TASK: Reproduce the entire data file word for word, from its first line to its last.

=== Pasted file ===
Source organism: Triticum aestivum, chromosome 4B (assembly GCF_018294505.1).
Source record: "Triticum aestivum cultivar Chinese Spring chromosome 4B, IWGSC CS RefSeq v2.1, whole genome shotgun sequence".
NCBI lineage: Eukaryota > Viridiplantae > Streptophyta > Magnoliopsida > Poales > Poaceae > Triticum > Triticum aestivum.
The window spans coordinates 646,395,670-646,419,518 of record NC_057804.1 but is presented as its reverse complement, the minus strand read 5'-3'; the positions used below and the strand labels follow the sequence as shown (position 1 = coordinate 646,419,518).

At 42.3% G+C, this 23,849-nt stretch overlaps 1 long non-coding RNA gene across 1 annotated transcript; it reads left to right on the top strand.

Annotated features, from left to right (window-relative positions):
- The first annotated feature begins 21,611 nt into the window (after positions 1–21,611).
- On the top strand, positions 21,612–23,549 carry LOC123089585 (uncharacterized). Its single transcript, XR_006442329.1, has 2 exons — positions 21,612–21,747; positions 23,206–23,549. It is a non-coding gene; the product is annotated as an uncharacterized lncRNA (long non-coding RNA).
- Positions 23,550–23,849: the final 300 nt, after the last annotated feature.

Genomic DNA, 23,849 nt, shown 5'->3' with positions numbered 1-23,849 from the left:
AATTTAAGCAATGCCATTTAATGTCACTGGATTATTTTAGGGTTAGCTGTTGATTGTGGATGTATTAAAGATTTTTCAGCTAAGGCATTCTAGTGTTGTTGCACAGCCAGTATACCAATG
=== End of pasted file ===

Source organism: Triticum aestivum, chromosome 4B (assembly GCF_018294505.1).
Source record: "Triticum aestivum cultivar Chinese Spring chromosome 4B, IWGSC CS RefSeq v2.1, whole genome shotgun sequence".
NCBI lineage: Eukaryota > Viridiplantae > Streptophyta > Magnoliopsida > Poales > Poaceae > Triticum > Triticum aestivum.
The window spans coordinates 646,395,670-646,419,518 of record NC_057804.1 but is presented as its reverse complement, the minus strand read 5'-3'; the positions used below and the strand labels follow the sequence as shown (position 1 = coordinate 646,419,518).

At 42.3% G+C, this 23,849-nt stretch overlaps 1 long non-coding RNA gene across 1 annotated transcript; it reads left to right on the top strand.

Annotated features, from left to right (window-relative positions):
- The first annotated feature begins 21,611 nt into the window (after positions 1–21,611).
- On the top strand, positions 21,612–23,549 carry LOC123089585 (uncharacterized). Its single transcript, XR_006442329.1, has 2 exons — positions 21,612–21,747; positions 23,206–23,549. It is a non-coding gene; the product is annotated as an uncharacterized lncRNA (long non-coding RNA).
- Positions 23,550–23,849: the final 300 nt, after the last annotated feature.

Genomic DNA, 23,849 nt, shown 5'->3' with positions numbered 1-23,849 from the left:
AATTTAAGCAATGCCATTTAATGTCACTGGATTATTTTAGGGTTAGCTGTTGATTGTGGATGTATTAAAGATTTTTCAGCTAAGGCATTCTAGTGTTGTTGCACAGCCAGTATACCAATG